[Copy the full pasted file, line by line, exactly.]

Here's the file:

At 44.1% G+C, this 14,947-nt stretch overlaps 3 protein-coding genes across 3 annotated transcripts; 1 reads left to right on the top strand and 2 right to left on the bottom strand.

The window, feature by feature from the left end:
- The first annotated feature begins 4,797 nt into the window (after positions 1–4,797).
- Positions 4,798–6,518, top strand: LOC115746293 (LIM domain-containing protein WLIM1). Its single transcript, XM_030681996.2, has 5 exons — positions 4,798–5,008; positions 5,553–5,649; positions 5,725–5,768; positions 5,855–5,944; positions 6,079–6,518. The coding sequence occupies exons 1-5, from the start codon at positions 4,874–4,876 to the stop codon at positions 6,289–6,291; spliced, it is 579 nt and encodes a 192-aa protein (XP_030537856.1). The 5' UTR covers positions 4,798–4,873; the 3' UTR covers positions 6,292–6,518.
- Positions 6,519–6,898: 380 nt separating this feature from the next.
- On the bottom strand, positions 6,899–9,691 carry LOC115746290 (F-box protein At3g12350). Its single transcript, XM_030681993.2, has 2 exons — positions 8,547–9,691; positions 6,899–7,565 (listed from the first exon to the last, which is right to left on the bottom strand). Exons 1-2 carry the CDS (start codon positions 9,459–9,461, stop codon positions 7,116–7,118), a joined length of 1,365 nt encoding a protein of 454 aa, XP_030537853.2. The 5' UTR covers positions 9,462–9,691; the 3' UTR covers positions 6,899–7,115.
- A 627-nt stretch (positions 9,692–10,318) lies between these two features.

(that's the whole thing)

At 44.1% G+C, this 14,947-nt stretch overlaps 3 protein-coding genes across 3 annotated transcripts; 1 reads left to right on the top strand and 2 right to left on the bottom strand.

The window, feature by feature from the left end:
- The first annotated feature begins 4,797 nt into the window (after positions 1–4,797).
- Positions 4,798–6,518, top strand: LOC115746293 (LIM domain-containing protein WLIM1). Its single transcript, XM_030681996.2, has 5 exons — positions 4,798–5,008; positions 5,553–5,649; positions 5,725–5,768; positions 5,855–5,944; positions 6,079–6,518. The coding sequence occupies exons 1-5, from the start codon at positions 4,874–4,876 to the stop codon at positions 6,289–6,291; spliced, it is 579 nt and encodes a 192-aa protein (XP_030537856.1). The 5' UTR covers positions 4,798–4,873; the 3' UTR covers positions 6,292–6,518.
- Positions 6,519–6,898: 380 nt separating this feature from the next.
- On the bottom strand, positions 6,899–9,691 carry LOC115746290 (F-box protein At3g12350). Its single transcript, XM_030681993.2, has 2 exons — positions 8,547–9,691; positions 6,899–7,565 (listed from the first exon to the last, which is right to left on the bottom strand). Exons 1-2 carry the CDS (start codon positions 9,459–9,461, stop codon positions 7,116–7,118), a joined length of 1,365 nt encoding a protein of 454 aa, XP_030537853.2. The 5' UTR covers positions 9,462–9,691; the 3' UTR covers positions 6,899–7,115.
- A 627-nt stretch (positions 9,692–10,318) lies between these two features.